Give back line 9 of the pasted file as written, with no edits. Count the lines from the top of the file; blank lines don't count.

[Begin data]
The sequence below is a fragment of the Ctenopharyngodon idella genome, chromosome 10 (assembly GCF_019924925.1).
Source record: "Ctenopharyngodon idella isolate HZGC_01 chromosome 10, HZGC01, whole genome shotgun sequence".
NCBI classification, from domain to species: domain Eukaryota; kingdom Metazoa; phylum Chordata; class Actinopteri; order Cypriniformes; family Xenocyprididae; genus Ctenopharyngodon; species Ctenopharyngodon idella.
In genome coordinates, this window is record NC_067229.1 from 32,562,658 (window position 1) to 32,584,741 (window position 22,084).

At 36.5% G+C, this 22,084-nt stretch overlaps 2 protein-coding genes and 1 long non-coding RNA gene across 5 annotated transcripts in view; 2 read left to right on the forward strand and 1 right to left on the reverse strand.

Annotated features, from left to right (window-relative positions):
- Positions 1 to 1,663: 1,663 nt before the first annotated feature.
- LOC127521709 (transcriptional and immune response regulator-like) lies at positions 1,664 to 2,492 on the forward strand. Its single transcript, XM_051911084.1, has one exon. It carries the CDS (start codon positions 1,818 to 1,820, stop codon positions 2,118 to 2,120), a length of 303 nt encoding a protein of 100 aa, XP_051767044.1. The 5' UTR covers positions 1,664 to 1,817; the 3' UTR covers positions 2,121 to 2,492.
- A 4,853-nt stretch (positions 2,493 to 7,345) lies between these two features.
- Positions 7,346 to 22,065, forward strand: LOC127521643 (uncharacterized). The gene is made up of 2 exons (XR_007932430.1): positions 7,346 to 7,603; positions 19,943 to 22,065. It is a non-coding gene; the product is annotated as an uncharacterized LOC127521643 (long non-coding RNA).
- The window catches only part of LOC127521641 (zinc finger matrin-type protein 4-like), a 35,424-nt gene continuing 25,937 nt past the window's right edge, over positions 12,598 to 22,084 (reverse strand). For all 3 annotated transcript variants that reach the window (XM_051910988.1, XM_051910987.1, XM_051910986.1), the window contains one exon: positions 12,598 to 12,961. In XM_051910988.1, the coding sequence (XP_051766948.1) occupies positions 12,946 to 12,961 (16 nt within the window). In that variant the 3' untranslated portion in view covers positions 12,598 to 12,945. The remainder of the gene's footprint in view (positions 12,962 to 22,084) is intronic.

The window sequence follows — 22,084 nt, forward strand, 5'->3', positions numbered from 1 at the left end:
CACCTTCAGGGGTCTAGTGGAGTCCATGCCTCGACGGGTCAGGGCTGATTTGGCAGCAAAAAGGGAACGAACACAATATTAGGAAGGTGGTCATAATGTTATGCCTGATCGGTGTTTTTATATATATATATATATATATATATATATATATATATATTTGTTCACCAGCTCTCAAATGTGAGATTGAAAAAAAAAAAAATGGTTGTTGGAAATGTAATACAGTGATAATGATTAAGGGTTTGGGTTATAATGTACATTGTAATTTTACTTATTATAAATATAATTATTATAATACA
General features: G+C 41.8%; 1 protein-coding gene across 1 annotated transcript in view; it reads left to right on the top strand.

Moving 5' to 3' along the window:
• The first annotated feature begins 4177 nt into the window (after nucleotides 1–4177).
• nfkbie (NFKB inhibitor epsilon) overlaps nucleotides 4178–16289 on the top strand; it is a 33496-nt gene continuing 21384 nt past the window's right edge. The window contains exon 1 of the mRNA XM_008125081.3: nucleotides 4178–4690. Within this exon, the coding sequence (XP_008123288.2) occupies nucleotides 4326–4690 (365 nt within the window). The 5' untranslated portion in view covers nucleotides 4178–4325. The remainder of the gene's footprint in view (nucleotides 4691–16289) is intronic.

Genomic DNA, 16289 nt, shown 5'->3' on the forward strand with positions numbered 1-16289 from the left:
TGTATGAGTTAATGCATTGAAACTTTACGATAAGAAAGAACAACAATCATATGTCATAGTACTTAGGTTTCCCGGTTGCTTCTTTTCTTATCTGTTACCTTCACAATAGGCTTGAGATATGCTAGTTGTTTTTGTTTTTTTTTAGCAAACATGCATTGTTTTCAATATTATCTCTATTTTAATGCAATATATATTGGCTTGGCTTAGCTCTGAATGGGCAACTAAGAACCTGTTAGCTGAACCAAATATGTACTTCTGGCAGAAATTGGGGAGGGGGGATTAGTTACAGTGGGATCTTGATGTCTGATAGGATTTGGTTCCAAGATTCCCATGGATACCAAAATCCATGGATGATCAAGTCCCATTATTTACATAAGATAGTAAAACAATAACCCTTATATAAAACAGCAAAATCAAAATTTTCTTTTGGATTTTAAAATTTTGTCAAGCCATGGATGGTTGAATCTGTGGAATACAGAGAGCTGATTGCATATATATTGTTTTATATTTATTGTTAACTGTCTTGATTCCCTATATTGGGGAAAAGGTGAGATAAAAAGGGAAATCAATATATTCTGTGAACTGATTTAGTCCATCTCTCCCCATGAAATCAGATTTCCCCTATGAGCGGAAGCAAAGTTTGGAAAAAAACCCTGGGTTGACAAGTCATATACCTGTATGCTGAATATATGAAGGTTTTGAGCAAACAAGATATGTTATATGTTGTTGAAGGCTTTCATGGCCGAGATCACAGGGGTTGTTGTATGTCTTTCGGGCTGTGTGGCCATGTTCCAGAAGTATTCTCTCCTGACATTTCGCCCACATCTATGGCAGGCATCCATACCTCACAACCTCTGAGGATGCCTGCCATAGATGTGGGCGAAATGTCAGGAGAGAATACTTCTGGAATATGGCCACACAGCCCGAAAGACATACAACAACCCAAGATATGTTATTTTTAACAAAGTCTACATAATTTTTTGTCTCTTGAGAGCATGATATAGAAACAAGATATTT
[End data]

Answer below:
- A 4,853-nt stretch (positions 2,493 to 7,345) lies between these two features.